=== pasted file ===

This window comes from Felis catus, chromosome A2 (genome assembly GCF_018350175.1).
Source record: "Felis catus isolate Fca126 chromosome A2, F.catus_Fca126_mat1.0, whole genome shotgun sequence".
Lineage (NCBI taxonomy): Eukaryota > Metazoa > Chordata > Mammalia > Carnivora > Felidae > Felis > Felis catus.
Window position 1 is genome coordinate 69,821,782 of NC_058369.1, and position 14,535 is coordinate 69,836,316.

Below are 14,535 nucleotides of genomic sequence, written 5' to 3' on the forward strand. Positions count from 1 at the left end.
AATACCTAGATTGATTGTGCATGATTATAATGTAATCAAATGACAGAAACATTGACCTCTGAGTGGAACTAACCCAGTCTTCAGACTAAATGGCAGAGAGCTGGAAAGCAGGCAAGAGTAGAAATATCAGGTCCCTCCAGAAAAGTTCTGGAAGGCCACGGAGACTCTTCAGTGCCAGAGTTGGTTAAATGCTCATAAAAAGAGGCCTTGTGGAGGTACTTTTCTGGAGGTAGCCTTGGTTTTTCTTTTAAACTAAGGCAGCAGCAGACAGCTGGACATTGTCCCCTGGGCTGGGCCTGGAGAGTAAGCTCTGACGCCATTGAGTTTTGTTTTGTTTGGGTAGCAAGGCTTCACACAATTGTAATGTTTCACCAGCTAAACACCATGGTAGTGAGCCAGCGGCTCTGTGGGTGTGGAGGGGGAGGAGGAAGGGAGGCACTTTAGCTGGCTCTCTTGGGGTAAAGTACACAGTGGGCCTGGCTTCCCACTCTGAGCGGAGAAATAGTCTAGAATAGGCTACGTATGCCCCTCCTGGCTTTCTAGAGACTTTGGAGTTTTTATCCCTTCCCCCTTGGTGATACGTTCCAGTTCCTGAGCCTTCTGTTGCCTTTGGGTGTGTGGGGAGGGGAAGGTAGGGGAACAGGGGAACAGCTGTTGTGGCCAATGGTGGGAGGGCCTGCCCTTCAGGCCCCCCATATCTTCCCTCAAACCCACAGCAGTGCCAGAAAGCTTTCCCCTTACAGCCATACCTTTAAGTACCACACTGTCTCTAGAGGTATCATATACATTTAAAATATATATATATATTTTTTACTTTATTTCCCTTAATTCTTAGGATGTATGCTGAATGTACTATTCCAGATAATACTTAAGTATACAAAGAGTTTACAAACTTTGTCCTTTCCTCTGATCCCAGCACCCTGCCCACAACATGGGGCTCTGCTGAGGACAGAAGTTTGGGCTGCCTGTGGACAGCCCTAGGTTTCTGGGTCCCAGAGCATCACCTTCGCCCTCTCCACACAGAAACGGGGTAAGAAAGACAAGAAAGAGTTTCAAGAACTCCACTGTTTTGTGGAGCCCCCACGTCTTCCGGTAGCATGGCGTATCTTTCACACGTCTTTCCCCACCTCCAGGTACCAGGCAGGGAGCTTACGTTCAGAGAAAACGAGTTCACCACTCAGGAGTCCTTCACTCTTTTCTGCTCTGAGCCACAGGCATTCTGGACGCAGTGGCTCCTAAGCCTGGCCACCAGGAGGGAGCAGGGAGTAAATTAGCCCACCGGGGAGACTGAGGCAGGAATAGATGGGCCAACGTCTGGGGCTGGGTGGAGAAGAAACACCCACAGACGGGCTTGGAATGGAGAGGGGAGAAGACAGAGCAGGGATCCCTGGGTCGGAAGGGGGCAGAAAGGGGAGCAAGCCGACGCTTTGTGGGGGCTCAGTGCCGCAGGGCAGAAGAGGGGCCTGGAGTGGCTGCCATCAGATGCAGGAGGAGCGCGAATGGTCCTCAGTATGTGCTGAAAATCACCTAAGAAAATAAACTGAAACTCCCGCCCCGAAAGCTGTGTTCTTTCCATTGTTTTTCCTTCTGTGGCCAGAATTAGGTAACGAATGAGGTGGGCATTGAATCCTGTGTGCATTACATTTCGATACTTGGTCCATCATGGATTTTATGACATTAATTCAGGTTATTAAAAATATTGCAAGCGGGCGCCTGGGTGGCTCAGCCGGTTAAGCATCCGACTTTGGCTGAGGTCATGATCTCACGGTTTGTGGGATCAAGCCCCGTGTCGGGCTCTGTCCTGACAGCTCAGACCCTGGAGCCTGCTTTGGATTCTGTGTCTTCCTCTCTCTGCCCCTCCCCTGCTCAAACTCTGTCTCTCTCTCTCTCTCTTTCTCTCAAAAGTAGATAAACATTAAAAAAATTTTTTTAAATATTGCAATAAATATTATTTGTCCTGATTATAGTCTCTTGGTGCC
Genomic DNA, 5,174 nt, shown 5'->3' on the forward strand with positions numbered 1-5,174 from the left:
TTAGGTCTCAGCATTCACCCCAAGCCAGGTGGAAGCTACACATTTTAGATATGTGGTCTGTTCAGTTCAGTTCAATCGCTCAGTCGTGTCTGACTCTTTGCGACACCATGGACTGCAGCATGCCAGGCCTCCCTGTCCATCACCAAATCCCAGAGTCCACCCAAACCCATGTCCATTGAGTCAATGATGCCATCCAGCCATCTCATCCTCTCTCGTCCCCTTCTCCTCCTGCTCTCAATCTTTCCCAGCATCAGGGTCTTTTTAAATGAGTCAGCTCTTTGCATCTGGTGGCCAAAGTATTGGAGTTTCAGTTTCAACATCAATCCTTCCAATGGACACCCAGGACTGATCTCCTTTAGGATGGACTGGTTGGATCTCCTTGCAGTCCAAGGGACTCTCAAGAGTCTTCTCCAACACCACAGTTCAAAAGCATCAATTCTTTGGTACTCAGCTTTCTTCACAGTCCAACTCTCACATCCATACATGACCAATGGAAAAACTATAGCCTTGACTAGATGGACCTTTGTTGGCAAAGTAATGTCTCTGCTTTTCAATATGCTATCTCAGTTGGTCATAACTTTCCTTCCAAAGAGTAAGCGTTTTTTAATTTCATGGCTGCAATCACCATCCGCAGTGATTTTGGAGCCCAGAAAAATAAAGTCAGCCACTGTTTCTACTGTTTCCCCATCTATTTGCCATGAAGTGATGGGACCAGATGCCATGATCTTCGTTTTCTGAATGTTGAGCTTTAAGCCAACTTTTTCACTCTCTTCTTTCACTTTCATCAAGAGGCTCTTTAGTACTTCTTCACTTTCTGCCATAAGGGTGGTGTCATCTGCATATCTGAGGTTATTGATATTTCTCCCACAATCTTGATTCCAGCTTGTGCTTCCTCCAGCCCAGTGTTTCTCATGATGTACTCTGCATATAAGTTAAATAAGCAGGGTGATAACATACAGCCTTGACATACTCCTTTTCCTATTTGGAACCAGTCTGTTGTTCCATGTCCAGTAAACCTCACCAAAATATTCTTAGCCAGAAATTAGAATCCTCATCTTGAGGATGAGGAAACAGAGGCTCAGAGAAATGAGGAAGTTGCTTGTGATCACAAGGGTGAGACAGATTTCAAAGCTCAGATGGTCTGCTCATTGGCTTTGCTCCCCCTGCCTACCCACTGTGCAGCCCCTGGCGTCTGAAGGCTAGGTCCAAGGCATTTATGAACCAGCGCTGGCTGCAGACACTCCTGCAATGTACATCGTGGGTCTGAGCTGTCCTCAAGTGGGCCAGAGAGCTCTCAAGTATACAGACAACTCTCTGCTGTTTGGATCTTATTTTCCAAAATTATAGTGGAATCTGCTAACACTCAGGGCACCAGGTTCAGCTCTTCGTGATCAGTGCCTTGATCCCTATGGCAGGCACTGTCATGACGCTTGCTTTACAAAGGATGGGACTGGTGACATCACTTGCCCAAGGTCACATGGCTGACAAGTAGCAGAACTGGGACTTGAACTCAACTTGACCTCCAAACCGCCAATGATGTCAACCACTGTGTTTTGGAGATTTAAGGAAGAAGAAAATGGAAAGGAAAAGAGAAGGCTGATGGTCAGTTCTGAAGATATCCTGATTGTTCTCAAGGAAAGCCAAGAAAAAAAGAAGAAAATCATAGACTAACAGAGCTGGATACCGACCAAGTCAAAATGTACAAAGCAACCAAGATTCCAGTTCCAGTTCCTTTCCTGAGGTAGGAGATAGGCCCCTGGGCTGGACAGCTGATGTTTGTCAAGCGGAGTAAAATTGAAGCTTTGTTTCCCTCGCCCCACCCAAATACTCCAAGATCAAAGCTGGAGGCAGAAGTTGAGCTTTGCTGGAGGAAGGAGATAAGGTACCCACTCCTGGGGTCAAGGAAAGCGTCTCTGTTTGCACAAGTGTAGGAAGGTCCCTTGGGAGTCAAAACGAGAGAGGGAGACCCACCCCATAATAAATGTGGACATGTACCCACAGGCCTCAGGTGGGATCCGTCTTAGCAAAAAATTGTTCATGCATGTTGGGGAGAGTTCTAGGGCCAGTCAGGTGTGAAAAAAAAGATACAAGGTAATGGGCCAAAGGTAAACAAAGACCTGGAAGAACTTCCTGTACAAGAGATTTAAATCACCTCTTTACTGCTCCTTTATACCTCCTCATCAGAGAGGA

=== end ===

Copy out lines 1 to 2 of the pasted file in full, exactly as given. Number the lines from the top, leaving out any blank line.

This window comes from Felis catus, chromosome A2 (genome assembly GCF_018350175.1).
Source record: "Felis catus isolate Fca126 chromosome A2, F.catus_Fca126_mat1.0, whole genome shotgun sequence".